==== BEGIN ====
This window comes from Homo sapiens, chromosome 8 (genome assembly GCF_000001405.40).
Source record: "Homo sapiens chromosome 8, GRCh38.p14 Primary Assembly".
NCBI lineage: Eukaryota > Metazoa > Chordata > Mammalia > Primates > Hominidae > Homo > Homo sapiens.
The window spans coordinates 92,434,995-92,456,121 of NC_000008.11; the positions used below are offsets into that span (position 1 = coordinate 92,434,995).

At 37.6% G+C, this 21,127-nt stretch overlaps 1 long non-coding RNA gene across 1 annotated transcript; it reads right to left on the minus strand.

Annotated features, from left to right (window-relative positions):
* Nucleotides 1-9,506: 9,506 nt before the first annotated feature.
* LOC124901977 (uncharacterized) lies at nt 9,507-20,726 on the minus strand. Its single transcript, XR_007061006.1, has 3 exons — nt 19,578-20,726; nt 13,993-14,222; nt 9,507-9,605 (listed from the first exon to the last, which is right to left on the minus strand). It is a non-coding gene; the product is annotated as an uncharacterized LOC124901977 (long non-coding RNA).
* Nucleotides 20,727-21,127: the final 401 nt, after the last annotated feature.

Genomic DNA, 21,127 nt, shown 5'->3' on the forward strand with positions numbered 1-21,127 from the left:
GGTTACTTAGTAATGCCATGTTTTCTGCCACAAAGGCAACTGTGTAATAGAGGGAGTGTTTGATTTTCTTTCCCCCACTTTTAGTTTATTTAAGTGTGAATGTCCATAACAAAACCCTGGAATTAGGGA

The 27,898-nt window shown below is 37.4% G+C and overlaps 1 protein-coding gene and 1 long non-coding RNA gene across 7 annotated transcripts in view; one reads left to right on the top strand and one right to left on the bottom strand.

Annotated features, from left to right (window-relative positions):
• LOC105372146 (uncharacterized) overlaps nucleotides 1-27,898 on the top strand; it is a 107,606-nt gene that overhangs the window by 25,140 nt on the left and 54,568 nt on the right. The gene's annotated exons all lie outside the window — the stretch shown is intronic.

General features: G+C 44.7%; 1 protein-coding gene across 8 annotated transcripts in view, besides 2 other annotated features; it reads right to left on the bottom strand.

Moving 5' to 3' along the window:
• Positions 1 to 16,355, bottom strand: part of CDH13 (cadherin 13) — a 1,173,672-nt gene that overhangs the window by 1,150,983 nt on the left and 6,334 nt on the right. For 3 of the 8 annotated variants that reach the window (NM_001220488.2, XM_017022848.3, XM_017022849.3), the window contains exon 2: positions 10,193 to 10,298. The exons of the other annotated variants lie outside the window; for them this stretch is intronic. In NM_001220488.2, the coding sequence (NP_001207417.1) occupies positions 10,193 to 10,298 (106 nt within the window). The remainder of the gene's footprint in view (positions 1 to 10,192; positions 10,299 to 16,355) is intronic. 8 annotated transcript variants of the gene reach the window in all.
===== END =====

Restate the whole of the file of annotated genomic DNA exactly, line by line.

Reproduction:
This window comes from Homo sapiens, chromosome 8 (genome assembly GCF_000001405.40).
Source record: "Homo sapiens chromosome 8, GRCh38.p14 Primary Assembly".
NCBI lineage: Eukaryota > Metazoa > Chordata > Mammalia > Primates > Hominidae > Homo > Homo sapiens.
The window spans coordinates 92,434,995-92,456,121 of NC_000008.11; the positions used below are offsets into that span (position 1 = coordinate 92,434,995).

At 37.6% G+C, this 21,127-nt stretch overlaps 1 long non-coding RNA gene across 1 annotated transcript; it reads right to left on the minus strand.

Annotated features, from left to right (window-relative positions):
* Nucleotides 1-9,506: 9,506 nt before the first annotated feature.
* LOC124901977 (uncharacterized) lies at nt 9,507-20,726 on the minus strand. Its single transcript, XR_007061006.1, has 3 exons — nt 19,578-20,726; nt 13,993-14,222; nt 9,507-9,605 (listed from the first exon to the last, which is right to left on the minus strand). It is a non-coding gene; the product is annotated as an uncharacterized LOC124901977 (long non-coding RNA).
* Nucleotides 20,727-21,127: the final 401 nt, after the last annotated feature.

Genomic DNA, 21,127 nt, shown 5'->3' on the forward strand with positions numbered 1-21,127 from the left:
GGTTACTTAGTAATGCCATGTTTTCTGCCACAAAGGCAACTGTGTAATAGAGGGAGTGTTTGATTTTCTTTCCCCCACTTTTAGTTTATTTAAGTGTGAATGTCCATAACAAAACCCTGGAATTAGGGA

The 27,898-nt window shown below is 37.4% G+C and overlaps 1 protein-coding gene and 1 long non-coding RNA gene across 7 annotated transcripts in view; one reads left to right on the top strand and one right to left on the bottom strand.

Annotated features, from left to right (window-relative positions):
• LOC105372146 (uncharacterized) overlaps nucleotides 1-27,898 on the top strand; it is a 107,606-nt gene that overhangs the window by 25,140 nt on the left and 54,568 nt on the right. The gene's annotated exons all lie outside the window — the stretch shown is intronic.

General features: G+C 44.7%; 1 protein-coding gene across 8 annotated transcripts in view, besides 2 other annotated features; it reads right to left on the bottom strand.

Moving 5' to 3' along the window:
• Positions 1 to 16,355, bottom strand: part of CDH13 (cadherin 13) — a 1,173,672-nt gene that overhangs the window by 1,150,983 nt on the left and 6,334 nt on the right. For 3 of the 8 annotated variants that reach the window (NM_001220488.2, XM_017022848.3, XM_017022849.3), the window contains exon 2: positions 10,193 to 10,298. The exons of the other annotated variants lie outside the window; for them this stretch is intronic. In NM_001220488.2, the coding sequence (NP_001207417.1) occupies positions 10,193 to 10,298 (106 nt within the window). The remainder of the gene's footprint in view (positions 1 to 10,192; positions 10,299 to 16,355) is intronic. 8 annotated transcript variants of the gene reach the window in all.